Locations like the mausoleum border on photo-realistic, but the cemetery feels too maze-like and the industrial areas are downright boring. Fortunately, none of the stages are particularly long. Another issue is the monotonous battles caused by too much monster respawning. She only killed like one or two in each show, yet she plows through them by the dozen here! Through it all Buffy tosses out some great lines like "You want a piece of me?! I'll give you the whole damned pie!" You go girl!!
The characters are dead-ringers for the real actors, and their lips even match the dialogue. The controls are simple and responsive, although switching between weapons is a bit of a hassle. The fact that Buffy runs and climbs quickly allows the game to progress at a brisk pace. There's a nifty auto-save mechanism as well. All in all, this is a very well constructed game that I'm sure will become a collector's item, considering the show's cult status. Feel free to bump up the grade by one letter if you're a fan of the show! © Copyright 2008 The Video Game Critic.
Well, those bat-faced vampires look pretty ugly, and the giant spiders are extra-crispy this time around. There's also an appearance by that creepy ventriloquist dummy (*shudder*). Chaos Bleeds is playable, but it lacks the polish of the first game, and its stages vary drastically in terms of duration and difficulty. Switching weapons is a constant hassle, and I hate how you have to be unarmed in order to perform a throw or use an item. Vampires and zombies respawn continuously, artificially lengthening the game.
Buffy has plenty of martial-arts moves, but too often she misses her target and continues out her string of moves at thin air. The repetitive fighting is tiresome, and the puzzles are unimaginative. When I had to locate a handle to close a steam value in a sewer, I asked myself "Didn't I do this in the last game? What's next, a fuse box puzzle?" Sure enough, there was a missing fuse right around the next corner! The camera angles are glitchy, and at one point I could not exit the first-person crossbow view (until I died). Several of the show's actors lent their voices, but not Sarah Michelle Gellar (Buffy) or Alyson Hannigan (Willow). Buffy's replacement is dead-on, but Willow's seems to be overacting.
The dialogue lacks the wit and irony of the show, and comes off more like dialogue that's trying to sound like the show. A two-player mode is included, but these games are pathetic! Whether you're collecting bunnies or fighting zombies, random events cause both players to switch characters or worse yet - switch scores. Fans of the Buffster can bump up the grade by a letter, but only because of the fun unlockable videos which include outtakes and interviews with the cast. Note: An astute reader pointed out that this was a cross-platform game that was likely watered down by the PS2. © Copyright 2008 The Video Game Critic.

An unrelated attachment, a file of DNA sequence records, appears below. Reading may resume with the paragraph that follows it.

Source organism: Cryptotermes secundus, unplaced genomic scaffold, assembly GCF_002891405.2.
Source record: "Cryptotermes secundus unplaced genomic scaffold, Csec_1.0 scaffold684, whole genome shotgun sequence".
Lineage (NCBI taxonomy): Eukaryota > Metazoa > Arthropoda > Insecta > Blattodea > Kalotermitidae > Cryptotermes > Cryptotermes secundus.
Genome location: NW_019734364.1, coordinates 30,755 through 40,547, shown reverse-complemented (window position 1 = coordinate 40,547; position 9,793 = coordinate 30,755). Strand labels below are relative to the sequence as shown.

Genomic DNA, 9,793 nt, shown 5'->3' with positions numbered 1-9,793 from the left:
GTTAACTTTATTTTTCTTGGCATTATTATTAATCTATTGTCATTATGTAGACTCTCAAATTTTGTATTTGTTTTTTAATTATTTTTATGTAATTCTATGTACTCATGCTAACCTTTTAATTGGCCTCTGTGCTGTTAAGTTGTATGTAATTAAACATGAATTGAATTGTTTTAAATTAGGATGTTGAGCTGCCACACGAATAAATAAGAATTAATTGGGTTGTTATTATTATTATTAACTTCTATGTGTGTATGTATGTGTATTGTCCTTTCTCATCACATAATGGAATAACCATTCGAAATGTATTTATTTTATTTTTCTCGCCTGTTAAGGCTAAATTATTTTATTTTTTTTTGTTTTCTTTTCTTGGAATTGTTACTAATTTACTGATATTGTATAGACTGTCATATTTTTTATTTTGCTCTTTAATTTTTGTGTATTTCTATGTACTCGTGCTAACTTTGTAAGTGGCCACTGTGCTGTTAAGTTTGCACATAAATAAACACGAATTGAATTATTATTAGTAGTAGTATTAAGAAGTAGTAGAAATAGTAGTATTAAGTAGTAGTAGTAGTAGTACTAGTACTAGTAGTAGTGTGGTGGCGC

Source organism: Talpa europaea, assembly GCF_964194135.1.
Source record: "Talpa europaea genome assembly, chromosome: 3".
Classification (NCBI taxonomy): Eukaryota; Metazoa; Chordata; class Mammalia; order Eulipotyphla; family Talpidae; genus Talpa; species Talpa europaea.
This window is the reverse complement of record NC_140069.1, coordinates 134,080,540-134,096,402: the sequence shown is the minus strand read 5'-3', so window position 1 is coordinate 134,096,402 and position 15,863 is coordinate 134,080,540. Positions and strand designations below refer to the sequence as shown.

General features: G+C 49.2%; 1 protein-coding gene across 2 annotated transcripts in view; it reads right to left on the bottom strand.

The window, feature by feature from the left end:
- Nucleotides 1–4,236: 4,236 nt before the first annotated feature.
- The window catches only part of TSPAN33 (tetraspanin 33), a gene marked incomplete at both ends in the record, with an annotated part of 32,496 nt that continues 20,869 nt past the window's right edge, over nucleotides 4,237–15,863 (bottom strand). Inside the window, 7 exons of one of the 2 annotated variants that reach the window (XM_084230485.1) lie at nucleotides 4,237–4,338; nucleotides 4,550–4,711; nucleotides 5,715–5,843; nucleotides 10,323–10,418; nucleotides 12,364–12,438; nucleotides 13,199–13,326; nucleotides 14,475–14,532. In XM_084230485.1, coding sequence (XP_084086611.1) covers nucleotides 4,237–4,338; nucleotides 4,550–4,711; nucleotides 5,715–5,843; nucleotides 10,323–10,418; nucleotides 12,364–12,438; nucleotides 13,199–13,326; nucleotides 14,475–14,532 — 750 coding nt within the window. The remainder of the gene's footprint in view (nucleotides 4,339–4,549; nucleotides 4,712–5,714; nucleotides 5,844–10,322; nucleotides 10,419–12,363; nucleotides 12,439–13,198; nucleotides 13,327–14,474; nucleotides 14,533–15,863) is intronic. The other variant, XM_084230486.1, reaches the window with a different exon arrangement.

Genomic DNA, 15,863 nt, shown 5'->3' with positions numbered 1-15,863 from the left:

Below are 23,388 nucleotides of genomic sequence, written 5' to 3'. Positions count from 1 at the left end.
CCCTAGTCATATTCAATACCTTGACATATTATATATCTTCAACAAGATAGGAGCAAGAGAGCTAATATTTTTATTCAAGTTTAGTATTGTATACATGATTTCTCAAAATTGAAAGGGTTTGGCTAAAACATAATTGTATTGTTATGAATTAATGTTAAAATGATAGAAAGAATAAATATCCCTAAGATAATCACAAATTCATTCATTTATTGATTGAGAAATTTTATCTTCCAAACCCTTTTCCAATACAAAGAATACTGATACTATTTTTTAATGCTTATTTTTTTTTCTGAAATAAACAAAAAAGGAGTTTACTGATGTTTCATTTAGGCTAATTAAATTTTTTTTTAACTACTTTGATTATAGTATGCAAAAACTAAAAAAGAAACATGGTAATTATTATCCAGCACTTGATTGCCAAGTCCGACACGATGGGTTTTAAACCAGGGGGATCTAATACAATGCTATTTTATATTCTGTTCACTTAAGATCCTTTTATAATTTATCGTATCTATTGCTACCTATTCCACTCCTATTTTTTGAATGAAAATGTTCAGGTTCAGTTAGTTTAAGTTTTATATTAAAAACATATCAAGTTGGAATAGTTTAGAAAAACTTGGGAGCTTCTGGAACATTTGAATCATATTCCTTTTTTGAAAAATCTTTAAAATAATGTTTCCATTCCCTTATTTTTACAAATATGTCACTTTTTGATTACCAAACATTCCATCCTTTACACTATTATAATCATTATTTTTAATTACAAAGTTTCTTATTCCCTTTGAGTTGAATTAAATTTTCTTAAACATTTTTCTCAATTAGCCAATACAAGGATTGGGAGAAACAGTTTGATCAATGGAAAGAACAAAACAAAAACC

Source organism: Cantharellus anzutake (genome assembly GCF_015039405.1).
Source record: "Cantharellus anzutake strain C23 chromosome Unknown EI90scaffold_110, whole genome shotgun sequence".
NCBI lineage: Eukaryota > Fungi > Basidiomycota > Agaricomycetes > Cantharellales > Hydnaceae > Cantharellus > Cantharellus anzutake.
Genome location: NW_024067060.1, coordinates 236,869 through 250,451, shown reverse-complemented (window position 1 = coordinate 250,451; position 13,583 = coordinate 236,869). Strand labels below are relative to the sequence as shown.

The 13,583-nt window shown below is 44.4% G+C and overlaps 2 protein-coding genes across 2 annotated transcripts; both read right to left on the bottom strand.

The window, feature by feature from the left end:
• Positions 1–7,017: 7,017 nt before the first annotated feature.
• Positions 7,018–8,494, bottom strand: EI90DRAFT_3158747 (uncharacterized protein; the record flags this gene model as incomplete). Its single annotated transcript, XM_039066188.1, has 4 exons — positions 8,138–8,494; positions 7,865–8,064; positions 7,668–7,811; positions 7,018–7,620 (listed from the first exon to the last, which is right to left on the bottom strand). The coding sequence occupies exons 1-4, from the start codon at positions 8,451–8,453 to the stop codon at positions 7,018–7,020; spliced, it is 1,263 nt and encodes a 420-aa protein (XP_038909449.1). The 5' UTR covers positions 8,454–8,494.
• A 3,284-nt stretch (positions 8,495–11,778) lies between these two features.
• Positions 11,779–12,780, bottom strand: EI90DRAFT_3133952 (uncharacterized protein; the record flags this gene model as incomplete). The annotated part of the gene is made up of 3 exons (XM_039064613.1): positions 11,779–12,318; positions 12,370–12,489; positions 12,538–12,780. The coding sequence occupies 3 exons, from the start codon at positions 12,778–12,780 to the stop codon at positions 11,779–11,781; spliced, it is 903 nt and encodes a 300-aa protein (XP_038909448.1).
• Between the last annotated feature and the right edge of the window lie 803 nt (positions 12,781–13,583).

In terms of gameplay, Burnout 2 is sensational. As you weave through traffic at high speeds and drift around corners, you'll experience an adrenaline rush few other video games can match. And unlike titles like Gran Turismo with their multitudes of license requirements, Burnout 2 provides a refreshing degree of instant gratification. The single-player mode offers a series of increasingly difficult races through scenic locations, and there are even a few police-chase stages to spice things up. My one complaint is that this mode is a little too easy, and it takes a while to build up to the real challenge.
Burnout 2 also includes a fantastic "crash mode" which in of itself is worth the price of the game. As you and your friends take turns plowing into busy intersections, you'll want to strategically aim your collision to initiate the most destructive chain reactions. Burnout 2 is one of the best arcade-style racers I've played in years. © Copyright 2005 The Video Game Critic.
In general, Burnout 3's races are chaotic and there's too much of everything. Even basic maneuvers net you crazy points and cause gaudy graphics to flash across the screen. It's too easy to take out other cars - simply rubbing against them can send them tumbling end-over-end. Points are awarded for everything - even crashing! Since the series is known for its high-impact wrecks, EA incorporated a new mechanism that lets you "guide" your crash into other cars while in slow motion. That's fun for about five minutes, but I prefer to get back into the race immediately.
Winning any race in the single-player mode rewards you with a laundry list of new items and unlocked stages. It's really too much to keep track of, and the sense of reward is diminished as a result. There's also an excessive amount of turbo available, so you can use it for practically an entire race! Burnout 3's "crash mode" now includes a two-player split-screen contest, but it's less fun than I expected. You can't tell what the hell's going on, and players' scores are inexplicably "switched" on occasion for no good reason. EA has also incorporated a few of their "signature" features, like the annoyingly hip DJ "Striker" and plenty of grinding guitar music.
I've been pretty critical so far, but there's no denying Burnout 3's relentless, arcade-style gameplay. The sense of speed is palpable as you grind guardrails and weave through traffic. I love the "whooshing" sound effect when you narrowly avoid a collision. The "watch-only" tutorial is great, and the game's replay value is above reproach. An impressive number of tracks from around the globe are included, and the scenery looks terrific. Overall, Burnout 3 is certainly a solid title, but in some ways it's too much of a good thing. © Copyright 2005 The Video Game Critic.